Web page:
Grey’s Retro Review #3: Corrosion of Conformity– Blind
By: Grey Banner, Contributing Writer
Corrosion of Conformity are an interesting band. Throughout their early days, they had a strong DIY punk rock ethic, with some dabbling in the burgeoning hardcore movement. Many other musicians championed the band, most notably Kim Thayil of Soundgarden, who seemed to live in his COC shirt, but they never quite managed to achieve widespread popularity or commercial success. So, in the late 80’s, they decided to take a more metal approach and retooled the band a bit. Remaining members Woody Weatherman (guitar) and Reed Mullin (drums) enlisted vocalist Karl Agell, bassist Phil Swisher, guitarist Pepper Keenan, and created what I consider to be one of metal’s finest albums: Blind.
The album opens with the ominous instrumental “These Shrouded Temples…”, and then closes with its complement, “…Remain,” the two of which serve as nice bookends to an album that lacks a single weak track. Once the last doomy notes of “These Shrouded Temples…”, fades out, Mullins’ pummeling drums drop in and set the tone for the rest of the record; a raucous romp of Sabbath style riffs mixed with a healthy dose of Metallica crunch. The album then properly kicks off with “Damned for All Time”, a superb riff fest and our introduction to Karl Agell’s soaring, powerful vocals. everal other equally strong tracks follow until we get to album centerpiece “Mine Are the Eyes of God,” a song that I evidently loved so much that I subconsciously ripped it off and used the opening figure in one of my old band’s tunes.
“God”, is a tour de force for the band. Agell’s vocals punch you in the face and then lull you to sleep. Weatherman and Keenan are in total lockstep throughout and Mullins is just totally killing it. In fact, a word about Mullins: That guy is a total badass on drums; one of the most under-rated and under-mentioned drummers out there. The song builds momentum until it throws you a swerve into the bridge where the band hits a razor sharp, staccato breakdown and Keenan delivers one of his better leads on the record. We only stay there for about a minute though and then the band returns to the crushing chorus as the band closes the tune out.
The guitar instrumental, “Shallow Ground”, follows and then we land on the band’s breakout single from the album, “Vote with a Bullet,” featuring lead vocals from Keenan. “Bullet” was a minor hit for the band and it received a lot of play on Headbanger’s Ball, which in turn helped break the band through to the mainstream. You will also find in this song the seeds for what CoC would become on their subsequent albums with Keenan, focusing more on a sort of dirty Southern sludge/groove sound. I also suspect that it was the success of this song that lead the lineup to split before recording their next album with Agell and Swisher forming a new group called Leadfoot, which never really took off.
Next up is my personal favorite, “Great Purification.” The song has one mother of a verse riff; if it doesn’t get your head banging, you need to get your ears checked. Total doom/groove dominates the track, which lives in a mid-tempo realm throughout its four and a half minute run time. Agell again delivers a great performance, from the opening line: “Power is the heroin of the small minded man / And force, force is the needle, the gun in his hand”, to the closing refrain of “Burn, Burn, Burn.” I saw the band perform in support of Blind and can vividly remember totally geeking out when they played this song. And they nailed it. In fact, they were super tight during their set. You can always tell a good band from a bad one when their live show sounds almost exactly like their records. And CoC had that going on, at least they did the night I saw them at the Cat’s Cradle in Chapel Hill, NC.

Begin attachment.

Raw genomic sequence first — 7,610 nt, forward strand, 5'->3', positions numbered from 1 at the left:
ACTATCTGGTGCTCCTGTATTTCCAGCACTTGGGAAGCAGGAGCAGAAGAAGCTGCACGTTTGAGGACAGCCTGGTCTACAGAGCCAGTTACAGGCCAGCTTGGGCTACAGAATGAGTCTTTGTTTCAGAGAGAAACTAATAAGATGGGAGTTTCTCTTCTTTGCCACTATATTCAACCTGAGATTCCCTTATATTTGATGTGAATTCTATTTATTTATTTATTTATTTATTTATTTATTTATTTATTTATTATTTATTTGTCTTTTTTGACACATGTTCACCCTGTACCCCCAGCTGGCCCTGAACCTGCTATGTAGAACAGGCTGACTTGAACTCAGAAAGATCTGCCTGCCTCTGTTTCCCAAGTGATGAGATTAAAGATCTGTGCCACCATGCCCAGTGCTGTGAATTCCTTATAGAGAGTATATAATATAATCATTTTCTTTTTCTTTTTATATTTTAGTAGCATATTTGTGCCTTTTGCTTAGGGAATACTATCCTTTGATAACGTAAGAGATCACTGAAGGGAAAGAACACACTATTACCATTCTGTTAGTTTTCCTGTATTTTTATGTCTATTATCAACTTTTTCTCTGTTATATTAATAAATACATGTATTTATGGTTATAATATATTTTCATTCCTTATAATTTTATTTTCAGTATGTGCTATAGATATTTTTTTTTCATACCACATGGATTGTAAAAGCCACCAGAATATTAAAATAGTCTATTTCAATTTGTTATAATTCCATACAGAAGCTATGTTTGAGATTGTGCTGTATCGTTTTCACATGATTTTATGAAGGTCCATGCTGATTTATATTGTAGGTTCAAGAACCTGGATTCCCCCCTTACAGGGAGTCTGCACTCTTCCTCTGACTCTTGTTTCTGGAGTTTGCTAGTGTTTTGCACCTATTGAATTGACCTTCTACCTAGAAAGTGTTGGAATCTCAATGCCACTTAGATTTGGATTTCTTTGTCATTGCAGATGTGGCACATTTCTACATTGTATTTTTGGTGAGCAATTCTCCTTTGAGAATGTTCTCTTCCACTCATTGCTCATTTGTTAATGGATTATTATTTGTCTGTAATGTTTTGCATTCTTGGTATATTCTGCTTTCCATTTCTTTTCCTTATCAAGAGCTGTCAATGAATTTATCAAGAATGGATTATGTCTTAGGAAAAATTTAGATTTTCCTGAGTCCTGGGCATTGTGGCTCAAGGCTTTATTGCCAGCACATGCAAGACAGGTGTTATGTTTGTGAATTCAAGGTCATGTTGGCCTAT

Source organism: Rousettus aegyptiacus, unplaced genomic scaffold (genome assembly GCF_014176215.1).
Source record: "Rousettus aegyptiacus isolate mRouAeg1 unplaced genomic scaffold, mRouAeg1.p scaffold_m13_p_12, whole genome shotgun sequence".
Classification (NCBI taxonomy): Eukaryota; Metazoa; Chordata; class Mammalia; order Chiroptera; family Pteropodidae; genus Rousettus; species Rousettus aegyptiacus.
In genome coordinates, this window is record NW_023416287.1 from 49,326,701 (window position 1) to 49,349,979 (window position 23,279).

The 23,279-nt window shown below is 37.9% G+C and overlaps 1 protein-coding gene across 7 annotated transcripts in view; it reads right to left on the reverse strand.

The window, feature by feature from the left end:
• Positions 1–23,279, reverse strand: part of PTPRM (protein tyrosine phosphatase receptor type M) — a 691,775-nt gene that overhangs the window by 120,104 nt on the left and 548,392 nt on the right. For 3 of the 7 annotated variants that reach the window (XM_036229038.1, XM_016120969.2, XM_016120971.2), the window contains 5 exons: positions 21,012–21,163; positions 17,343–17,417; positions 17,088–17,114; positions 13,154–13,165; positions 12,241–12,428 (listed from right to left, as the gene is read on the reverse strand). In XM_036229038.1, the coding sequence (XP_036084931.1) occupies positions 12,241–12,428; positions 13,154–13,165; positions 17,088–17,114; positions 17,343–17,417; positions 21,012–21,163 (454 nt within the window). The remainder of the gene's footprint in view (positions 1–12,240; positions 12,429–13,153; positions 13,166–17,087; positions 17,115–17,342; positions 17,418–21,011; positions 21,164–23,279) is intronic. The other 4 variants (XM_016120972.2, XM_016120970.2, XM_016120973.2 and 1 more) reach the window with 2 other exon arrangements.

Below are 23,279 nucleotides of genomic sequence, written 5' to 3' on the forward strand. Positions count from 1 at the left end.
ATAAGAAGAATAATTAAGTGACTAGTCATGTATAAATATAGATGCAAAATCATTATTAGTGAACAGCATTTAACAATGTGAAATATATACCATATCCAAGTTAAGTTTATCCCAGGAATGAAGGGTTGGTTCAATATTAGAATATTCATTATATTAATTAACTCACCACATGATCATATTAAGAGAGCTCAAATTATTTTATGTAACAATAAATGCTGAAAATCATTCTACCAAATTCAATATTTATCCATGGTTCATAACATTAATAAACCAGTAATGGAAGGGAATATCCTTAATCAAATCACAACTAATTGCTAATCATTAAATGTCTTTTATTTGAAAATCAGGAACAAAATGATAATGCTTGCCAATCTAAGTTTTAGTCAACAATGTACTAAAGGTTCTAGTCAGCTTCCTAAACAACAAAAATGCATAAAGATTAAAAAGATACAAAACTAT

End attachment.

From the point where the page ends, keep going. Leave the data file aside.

Next we kind of limp through “White Noise,” which while I wouldn’t call “weak” per se, is not as good as the rest of the material presented. But then, we get to “Echoes in the Well,” and an almost Pink Floydian metal dirge. Agell hits some crazy harmonies during the verses (at least I assume it’s him doing the harmonies) as the band uses the slower tempo to really stretch out and flex their musical might. Swisher and Mullins lock in on a total Ward/Butler groove while Weatherman and Keenan add layers of guitar into a melancholic tapestry of doom that sits with you long after the song ends. But, end it does, and with it, a truly great album comes to a close.
I have to admit, I never cared much for CoC before this album, or after it. I hated the song “Albatross,” which is arguably their biggest hit and didn’t care for the Deliverance album at all. I found Wiseblood a bit more listenable and then pretty much never listened to them again. Most everyone knows that Keenan would eventually leave CoC and found Down with former Pantera and fellow New Orleansian Phil Anselmo. As mentioned earlier, Swisher and Agell left to found Leadfoot, leading to the return of founding member and bassist, Mike Dean. But, of all the projects the band and its former members would be involved with, none of them ever came close to reaching the heights of what they collectively achieved on Blind. I guess sometimes it just happens that way. A group of guys come together in the right place and at the right time and find the right sound. I certainly feel that CoC did just that on Blind.